When you do pitch ideas, rely on those that bud from your exposure to the game. Mechanical elements can stem directly from your home game or good story concepts. Be concise in your descriptions while proving you’re the one to execute the idea. You have to show that you know what you want to do in as few words as possible. Your pitch has to do more than reveal your notice of a mechanical hole in the game. It has to promise entertainment, as well. Mechanics are too dry without a story connection.

It was always easier for me to work out story elements and let rules elements spring from that narrative. My colleagues seemed to work from that angle, too. For example, Mike Mearls reinforced in me the idea that you should see a monster in your head, fighting a hero in a fantasy action movie, before you put its stats on paper. The best Dragon and Dungeon articles also grow from that fertile soil. It might go without saying, but good adventure design requires such thinking.

Showing you know the game’s needs is also key. If the maps in your Dungeon adventure can all be built with recent Dungeon Tiles sets, your query is a step ahead. Supporting recently released material is a good idea. On the flip side, supporting older rules with truly fresh ideas can work well. Older classes, for example, will always need some love.

No time can be had to give you a response if your proposal is rejected.  I was sorry that was the case when going through proposals was part of my job. It’s a sad truth. The editorial process and limit on resources requires a focus on what is going to be published. If your idea is accepted, you’ll get a go-ahead and, assuming you do what you should, a contract.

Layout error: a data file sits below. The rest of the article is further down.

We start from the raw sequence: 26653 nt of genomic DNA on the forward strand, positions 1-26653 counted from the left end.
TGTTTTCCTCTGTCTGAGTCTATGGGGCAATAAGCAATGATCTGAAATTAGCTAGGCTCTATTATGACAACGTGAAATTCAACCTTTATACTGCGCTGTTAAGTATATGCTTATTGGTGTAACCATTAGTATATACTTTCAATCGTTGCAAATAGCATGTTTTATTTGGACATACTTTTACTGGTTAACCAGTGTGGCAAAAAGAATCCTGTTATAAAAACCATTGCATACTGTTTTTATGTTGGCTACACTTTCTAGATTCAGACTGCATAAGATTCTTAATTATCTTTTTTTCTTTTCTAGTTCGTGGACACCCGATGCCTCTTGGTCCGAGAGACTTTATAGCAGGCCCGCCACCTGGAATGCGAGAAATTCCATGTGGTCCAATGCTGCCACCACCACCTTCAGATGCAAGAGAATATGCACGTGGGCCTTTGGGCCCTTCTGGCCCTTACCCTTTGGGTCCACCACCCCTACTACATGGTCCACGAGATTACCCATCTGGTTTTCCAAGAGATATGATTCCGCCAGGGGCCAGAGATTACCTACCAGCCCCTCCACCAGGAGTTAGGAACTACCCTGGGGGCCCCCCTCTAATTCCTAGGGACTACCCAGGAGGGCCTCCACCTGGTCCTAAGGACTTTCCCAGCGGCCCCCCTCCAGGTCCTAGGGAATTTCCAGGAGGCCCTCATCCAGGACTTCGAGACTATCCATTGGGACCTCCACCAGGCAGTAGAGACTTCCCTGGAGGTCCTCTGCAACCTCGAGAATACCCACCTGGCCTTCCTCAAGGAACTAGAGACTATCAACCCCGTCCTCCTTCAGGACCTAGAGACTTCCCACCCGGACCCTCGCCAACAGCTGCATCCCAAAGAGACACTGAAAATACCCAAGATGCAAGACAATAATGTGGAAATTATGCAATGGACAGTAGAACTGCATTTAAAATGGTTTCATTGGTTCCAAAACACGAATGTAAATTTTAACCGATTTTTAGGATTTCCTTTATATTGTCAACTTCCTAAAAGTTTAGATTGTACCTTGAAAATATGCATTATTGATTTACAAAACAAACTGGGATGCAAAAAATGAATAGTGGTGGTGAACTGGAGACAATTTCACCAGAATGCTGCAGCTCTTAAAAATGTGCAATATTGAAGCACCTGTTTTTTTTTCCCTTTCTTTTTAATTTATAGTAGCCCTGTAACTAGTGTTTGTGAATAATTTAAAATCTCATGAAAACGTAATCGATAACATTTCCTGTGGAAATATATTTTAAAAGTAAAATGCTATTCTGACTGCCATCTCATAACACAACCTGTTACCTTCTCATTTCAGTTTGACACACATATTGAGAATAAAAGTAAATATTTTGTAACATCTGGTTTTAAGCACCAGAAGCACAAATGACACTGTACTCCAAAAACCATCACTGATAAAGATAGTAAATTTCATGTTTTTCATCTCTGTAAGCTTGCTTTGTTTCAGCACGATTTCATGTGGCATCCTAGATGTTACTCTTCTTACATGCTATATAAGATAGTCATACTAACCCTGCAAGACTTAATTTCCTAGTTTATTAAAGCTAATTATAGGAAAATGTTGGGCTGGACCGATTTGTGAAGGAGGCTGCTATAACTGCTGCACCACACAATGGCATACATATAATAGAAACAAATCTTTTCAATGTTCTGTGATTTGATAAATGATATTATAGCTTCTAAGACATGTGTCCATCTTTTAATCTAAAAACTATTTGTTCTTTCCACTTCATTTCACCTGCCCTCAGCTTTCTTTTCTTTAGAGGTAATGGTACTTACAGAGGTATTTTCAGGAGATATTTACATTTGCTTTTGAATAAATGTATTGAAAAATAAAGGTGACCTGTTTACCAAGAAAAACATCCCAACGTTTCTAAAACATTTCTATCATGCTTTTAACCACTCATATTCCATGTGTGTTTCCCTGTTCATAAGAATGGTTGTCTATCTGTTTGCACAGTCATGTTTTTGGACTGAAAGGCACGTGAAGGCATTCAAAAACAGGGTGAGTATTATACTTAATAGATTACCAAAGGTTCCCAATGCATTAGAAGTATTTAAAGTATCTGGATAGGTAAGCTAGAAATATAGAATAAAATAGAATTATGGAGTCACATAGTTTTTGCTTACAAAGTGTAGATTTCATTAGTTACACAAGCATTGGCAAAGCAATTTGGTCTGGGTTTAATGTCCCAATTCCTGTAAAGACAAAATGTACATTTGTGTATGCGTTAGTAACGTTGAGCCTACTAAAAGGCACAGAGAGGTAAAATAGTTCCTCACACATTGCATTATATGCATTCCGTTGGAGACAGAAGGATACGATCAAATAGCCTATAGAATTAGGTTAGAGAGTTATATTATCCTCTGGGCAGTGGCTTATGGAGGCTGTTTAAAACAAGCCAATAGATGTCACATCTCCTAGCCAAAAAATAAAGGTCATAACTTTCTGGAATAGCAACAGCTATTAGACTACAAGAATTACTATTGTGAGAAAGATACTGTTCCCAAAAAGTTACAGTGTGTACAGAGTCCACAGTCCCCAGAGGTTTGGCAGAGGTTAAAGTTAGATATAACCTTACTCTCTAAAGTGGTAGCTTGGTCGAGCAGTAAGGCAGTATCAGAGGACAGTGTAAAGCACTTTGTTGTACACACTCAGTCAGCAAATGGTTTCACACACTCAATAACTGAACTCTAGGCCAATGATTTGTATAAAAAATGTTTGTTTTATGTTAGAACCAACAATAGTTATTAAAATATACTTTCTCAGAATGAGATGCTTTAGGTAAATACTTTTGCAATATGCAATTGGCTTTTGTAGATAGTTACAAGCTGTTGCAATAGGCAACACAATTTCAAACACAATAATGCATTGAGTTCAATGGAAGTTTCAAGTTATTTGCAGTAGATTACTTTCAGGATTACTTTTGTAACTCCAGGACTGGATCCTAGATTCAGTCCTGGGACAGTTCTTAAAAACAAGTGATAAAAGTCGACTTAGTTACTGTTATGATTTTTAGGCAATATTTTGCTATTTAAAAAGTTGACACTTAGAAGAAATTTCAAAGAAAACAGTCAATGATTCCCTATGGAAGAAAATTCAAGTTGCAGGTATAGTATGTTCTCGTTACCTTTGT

Then, there’s the waiting.

It’s frustrating, I know. Even if your article receives a green light, you might be waiting a while. Take comfort in the fact that the editorial plan for Insider is often nailed down months ahead. That said, don’t become too comfortable. Write to the editor you’re working with every so often to make sure things are on track. I promise–unless you actually are pushy, whiny, or annoying–you won’t be perceived as such. I enjoyed working with new authors when I was an editor, and I liked candor.

Such honesty is what you’re going to receive from your editor. And you should always ask questions if you have them. Questions early in the process are infinitely better than problems or misunderstandings later. Whatever you do, though, don’t take personally any brevity in your editor’s responses and instructions. It’s just that old devil of limited time raising its head again.

Respect your own time, thought, and effort, as well. Don’t sell yourself short. You won’t get rich writing for D&D Insider or other gaming entities. It’s likely that Insider and freelancing for Wizards offers the most lucrative outlet for D&D work. (Working for Insider is the likeliest path to working on D&D books, unless you have other gaming credits or prove yourself in another way.) But even if you write for someone else, you shouldn’t give your work away. You can receive “exposure” and a paycheck.

That’s it for now. I’ll talk more about this subject in the future. Leave me comments, and send me email.